Cited 17 times since 2003 (1 per year) source: EuropePMC Anesthesia and analgesia, Volume 97, Issue 4, 01 October 2003, Pages 950-7, table of contents Perioperative assessment of left ventricular function by pressure-volume loops using the conductance catheter method. Tulner SA, Klautz RJ, van Rijk-Zwikker GL, Engbers FH, Bax JJ, Baan J, van der Wall EE, Dion RA, Steendijk P
Interpretation of perioperative measurements of cardiac function during cardiac surgery is complicated by changes in loading conditions induced by anesthesia, cardiopulmonary bypass (CPB), and the surgical procedure itself. Quantification of left ventricular (LV) function by pressure-volume relations as obtained by the conductance catheter would be advantageous because load-independent indices can be determined. Accordingly, we evaluated methodological aspects of the conductance-catheter technique and documented LV function before and after CPB in eight patients undergoing coronary artery bypass grafting. LV pressure-volume loops by transesophageal echocardiography-guided transaortic application of the conductance catheter were obtained at steady-state and during preload reduction by temporary occlusion of the inferior cava. All patients remained hemodynamically stable, and no complications occurred. Complete data were acquired within 15 min before and after CPB. Cardiac output (5.2 +/- 1.3 L/min to 6.0 +/- 1.4 L/min) and LV ejection fraction (46% +/- 17% to 48% +/- 19%) did not change, but end-diastolic pressure increased significantly after CPB (8 +/- 2 mm Hg to 16 +/- 7 mm Hg; P < 0.05). Load-independent systolic indices remained constant (end-systolic elastance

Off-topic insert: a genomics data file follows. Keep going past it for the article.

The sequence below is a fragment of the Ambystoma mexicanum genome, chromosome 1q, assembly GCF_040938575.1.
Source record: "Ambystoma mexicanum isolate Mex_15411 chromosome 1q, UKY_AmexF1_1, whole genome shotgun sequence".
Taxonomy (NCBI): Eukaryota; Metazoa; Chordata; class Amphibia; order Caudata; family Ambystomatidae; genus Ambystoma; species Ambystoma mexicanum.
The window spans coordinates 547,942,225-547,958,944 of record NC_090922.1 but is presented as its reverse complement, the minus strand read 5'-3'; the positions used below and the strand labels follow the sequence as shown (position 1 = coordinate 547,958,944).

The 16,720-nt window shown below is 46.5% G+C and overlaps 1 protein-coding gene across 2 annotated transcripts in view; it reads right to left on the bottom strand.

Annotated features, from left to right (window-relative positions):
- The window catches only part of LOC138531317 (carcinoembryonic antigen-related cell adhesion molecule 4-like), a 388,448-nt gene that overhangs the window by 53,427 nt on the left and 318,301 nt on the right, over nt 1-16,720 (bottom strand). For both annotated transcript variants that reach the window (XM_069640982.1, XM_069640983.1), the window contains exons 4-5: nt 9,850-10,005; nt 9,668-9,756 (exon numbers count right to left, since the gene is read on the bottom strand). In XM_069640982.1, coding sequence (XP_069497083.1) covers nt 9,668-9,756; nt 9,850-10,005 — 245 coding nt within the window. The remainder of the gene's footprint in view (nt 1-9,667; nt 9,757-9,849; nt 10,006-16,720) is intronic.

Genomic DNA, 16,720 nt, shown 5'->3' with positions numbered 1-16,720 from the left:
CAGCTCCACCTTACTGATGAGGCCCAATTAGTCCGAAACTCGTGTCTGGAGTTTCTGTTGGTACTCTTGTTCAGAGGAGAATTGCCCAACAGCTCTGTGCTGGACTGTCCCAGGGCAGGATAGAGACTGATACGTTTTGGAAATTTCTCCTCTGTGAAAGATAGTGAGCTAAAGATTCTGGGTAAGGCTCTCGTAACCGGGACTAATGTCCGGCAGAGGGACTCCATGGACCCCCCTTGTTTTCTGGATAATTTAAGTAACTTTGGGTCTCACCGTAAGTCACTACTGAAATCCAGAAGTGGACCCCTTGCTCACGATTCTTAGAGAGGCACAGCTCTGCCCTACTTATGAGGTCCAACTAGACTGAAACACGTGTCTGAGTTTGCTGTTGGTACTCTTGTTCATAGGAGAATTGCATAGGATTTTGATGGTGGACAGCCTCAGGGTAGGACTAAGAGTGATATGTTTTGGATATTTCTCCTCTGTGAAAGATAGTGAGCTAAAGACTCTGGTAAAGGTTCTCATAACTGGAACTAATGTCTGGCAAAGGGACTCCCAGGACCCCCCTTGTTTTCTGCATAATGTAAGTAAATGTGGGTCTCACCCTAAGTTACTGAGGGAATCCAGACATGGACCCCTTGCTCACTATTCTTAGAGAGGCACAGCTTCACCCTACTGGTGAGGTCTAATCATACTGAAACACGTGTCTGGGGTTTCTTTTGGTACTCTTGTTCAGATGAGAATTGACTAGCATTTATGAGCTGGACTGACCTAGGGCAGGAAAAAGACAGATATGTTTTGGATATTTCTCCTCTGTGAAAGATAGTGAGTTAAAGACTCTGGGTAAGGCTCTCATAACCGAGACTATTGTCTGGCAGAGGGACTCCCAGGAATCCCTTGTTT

1.31 +/- 1.20 mm Hg/mL to 1.13 +/- 0.59 mm Hg/mL). Diastolic function changed significantly after CPB, as the relaxation time constant decreased from 64 +/- 6 ms to 52 +/- 5 ms (P < 0.05) and the chamber stiffness constant increased from 0.016 +/- 0.014/mL to 0.038 +/- 0.016/mL (P < 0.05). We conclude that the conductance catheter method provides detailed data on perioperative myocardial function and may be useful for evaluating the effects of new surgical and anesthetic procedures.
Pressure-volume loops provide on-line quantification of intrinsic systolic and diastolic myocardial function in a load-independent fashion. This study shows the feasibility of perioperative pressure-volume analysis by use of the conductance-catheter method. This method provides detailed data about the immediate effects of surgery and may be used to evaluate complex cardiac procedures.